7 Lessons That Older Workers Should Learn From Generation Y
Generation Y is constantly criticized for having a poor work ethic, displaying a sense of entitlement, and having weak social skills. They are known to sit at the dinner table with their heads in their phones; they undervalue face-to-face communication. However, as someone who works with this generation and is a member of it (I'm 28), I've noticed Generation Y workers also possess traits and work habits that are incredibly useful -- and could help older workers' careers.
Here are 7 habits of Generation Y workers that could make older workers more successful.
1. They focus on work satisfaction, not the paycheck.
Studies are continuing to show that Gen Y cares less about money and more about being happy in their careers. They look for jobs that challenge, motivate and educate. They aren't interested in jobs that will only act as "jobs" and not further them mentally and emotionally. If you focus on work you enjoy, you'll likely be more productive and less stressed.
2. They are adept at multi-tasking.
You may find it annoying that they drive their cars while eating sandwiches, talking on their Bluetooth and making Fantasy Football trades. You may be mystified by how they check their Twitter, Facebook, LinkedIn, and Tumblr accounts within seconds each morning. They are juggling more things both professionally and personally than any other generation. But this flexibility has enabled them to launch successful freelance careers and startups, an increasingly important skill as we move into a "gig" economy. The ability to juggle multiple gigs means that you'll be able to thrive in a 21st century economy and you won't have to be stuck in a job you hate.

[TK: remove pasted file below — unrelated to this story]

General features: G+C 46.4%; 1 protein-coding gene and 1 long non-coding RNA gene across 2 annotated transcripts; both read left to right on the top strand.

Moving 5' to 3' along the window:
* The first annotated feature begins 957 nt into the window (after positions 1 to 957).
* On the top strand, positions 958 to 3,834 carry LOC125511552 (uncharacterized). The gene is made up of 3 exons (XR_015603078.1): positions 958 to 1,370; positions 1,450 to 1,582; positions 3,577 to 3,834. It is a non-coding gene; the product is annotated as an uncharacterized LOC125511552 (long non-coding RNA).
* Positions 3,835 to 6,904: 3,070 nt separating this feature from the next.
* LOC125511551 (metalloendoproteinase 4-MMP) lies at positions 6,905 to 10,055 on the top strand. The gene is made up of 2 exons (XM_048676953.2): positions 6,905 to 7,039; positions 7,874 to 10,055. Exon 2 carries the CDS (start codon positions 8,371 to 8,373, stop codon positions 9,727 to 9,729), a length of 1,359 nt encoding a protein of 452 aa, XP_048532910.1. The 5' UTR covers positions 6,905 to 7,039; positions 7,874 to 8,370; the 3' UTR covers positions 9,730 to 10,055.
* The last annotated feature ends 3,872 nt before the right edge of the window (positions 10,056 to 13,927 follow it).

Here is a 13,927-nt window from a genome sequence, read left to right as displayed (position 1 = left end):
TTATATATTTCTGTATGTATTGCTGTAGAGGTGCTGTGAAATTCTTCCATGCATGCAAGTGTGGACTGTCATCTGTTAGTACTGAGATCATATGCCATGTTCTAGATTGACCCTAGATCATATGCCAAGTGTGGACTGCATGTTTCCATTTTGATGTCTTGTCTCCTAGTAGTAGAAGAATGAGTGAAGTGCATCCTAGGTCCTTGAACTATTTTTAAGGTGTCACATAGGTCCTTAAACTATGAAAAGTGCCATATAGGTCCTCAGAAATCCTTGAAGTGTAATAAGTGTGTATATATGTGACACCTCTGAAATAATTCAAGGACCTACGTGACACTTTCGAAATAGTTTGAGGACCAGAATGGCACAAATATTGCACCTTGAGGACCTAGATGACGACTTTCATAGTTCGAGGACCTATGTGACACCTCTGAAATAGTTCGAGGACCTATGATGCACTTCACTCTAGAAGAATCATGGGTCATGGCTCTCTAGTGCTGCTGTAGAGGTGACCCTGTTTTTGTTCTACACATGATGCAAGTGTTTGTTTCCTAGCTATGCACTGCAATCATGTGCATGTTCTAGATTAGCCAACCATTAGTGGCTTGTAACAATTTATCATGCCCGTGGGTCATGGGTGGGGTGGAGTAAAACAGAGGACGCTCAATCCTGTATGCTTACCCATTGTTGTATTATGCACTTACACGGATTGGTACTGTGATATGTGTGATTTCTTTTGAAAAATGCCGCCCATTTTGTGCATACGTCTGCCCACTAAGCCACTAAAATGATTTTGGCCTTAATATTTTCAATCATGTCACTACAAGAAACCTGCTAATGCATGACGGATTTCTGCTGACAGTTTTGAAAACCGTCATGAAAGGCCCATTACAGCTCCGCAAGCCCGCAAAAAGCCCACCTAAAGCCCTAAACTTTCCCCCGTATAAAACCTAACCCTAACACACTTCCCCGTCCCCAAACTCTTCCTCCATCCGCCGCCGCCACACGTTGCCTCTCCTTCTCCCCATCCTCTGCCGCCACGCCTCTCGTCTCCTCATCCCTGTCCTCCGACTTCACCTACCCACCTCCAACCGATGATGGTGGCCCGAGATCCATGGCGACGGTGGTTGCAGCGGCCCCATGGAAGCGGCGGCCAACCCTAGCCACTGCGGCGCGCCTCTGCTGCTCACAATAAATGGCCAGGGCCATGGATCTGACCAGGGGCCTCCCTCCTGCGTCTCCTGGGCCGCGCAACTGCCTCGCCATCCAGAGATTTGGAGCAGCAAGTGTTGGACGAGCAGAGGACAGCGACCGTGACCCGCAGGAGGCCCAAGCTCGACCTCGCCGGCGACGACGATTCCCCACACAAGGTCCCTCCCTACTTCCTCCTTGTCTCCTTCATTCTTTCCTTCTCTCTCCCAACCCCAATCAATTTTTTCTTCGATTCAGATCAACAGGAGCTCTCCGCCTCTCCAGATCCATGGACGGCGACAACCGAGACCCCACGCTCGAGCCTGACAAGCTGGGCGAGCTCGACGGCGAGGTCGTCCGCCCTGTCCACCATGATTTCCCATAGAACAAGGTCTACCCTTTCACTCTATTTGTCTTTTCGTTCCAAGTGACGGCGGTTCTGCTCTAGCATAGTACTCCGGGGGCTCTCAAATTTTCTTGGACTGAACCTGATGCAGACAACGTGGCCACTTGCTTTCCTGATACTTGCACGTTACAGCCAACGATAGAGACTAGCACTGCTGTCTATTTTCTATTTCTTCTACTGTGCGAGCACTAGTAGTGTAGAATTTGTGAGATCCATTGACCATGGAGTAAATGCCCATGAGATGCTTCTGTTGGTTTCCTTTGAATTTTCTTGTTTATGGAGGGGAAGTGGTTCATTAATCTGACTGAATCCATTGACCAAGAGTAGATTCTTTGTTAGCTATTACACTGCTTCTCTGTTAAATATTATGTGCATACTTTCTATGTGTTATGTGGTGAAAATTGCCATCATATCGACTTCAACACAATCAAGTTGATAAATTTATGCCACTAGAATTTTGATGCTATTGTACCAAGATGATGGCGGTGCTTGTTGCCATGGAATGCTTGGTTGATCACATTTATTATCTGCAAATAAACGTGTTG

3. They know how to be productive anywhere.
Young people know how to get their work done from coffee shops, planes or their homes. As more companies are reducing office space, being able to stay productive while working virtually makes you an asset to the team.
4. They are comfortable reaching out to top executives.
You may hate the fact that they don't seem to respect authority or the hierarchy; when you were entering the workplace, it was verboten to reach out to the head of the company. But not being intimidated by position or ranking means that they are more likely to establish relationships with powerful people who can boost their careers. As a result, they are more likely to get what they want out of the workplace.
5. They embrace connectivity.
Gen Y workers don't remember a time when you networked without social media. As a result, after they've chatted with someone at a meeting, they automatically connect -- over Facebook, LinkedIn, and Twitter. They build relationships online -- which means they know about job opportunities first and have more contacts who can help them get jobs.
6. They're in love with their smartphones.
They use it for everything and it is a tool that enables them to multi-task, increase productivity, and stay in touch faster and more frequently. Mobile is becoming the new force in the economy, driving how companies and consumers affect it; those who don't embrace it will be left behind.
7. They are job hoppers.
Unlike the baby boomer generation, Gen Y expects to move from one employer to the next, in pursuit of better opportunities. They've seen their parents get laid off; they know that there is no such thing as company loyalty. They seize opportunities to grow their skills, which means they're much more likely to stay employable throughout their career.
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Lauren Berger is known as "The Intern Queen" and Chief Executive Officer of InternQueen.com. She is the author of the National Campus Best-Seller, ALL WORK NO PAY: Finding An Internship, Building Your Resume, Making Connections, and Gaining Job Experience (Ten Speed/Random House), and arguably the nation's most in-demand career/internship expert. She has been internationally recognized for her work with young people and her entreprenuerial spirit has attracted millions of job and internship seekers. Recently, Berger has been featured on The Today Show, Fox & Friends, The New York Times, The New York Post, Teen Vogue, Bloomberg, LA Weekly, and more. She regularly contributes to AOL Jobs, USA Today, Huffington Post, Seventeen.com, Justine Magazine, and more. Berger's personal blog on BuzzNet can be viewed here and her current campaign with Best Buy can be viewed here.
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